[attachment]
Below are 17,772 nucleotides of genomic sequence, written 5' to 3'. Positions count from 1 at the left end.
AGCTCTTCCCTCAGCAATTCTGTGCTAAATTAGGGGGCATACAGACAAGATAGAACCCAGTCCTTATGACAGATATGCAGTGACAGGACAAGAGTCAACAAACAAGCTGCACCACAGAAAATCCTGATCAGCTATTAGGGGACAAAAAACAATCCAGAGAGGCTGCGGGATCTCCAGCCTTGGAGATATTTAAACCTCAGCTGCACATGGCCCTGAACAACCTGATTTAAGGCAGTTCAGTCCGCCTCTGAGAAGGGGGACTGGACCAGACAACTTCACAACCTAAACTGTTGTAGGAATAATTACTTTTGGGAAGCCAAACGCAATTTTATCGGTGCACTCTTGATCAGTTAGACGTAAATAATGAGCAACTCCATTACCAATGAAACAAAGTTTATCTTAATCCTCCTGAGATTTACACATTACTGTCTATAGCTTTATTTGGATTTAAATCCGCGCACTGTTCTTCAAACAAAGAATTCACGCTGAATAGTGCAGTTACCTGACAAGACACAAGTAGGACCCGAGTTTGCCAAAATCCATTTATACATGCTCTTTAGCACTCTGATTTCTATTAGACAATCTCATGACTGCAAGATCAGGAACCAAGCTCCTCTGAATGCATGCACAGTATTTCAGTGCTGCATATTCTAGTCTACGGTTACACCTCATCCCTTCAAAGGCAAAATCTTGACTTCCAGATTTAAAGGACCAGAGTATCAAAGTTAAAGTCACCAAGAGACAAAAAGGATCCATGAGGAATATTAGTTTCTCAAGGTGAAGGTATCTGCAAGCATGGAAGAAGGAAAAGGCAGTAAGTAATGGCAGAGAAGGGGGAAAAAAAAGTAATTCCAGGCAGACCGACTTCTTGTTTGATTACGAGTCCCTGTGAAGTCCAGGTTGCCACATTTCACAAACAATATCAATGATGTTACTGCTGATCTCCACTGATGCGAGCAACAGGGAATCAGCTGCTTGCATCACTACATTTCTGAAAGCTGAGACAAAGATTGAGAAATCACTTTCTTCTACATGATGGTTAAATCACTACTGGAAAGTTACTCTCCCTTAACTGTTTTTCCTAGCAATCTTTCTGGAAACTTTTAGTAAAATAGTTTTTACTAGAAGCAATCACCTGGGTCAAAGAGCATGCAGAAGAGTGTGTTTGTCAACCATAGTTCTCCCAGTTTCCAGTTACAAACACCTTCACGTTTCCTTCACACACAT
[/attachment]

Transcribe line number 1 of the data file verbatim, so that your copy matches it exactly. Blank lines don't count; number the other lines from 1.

Below are 17,772 nucleotides of genomic sequence, written 5' to 3'. Positions count from 1 at the left end.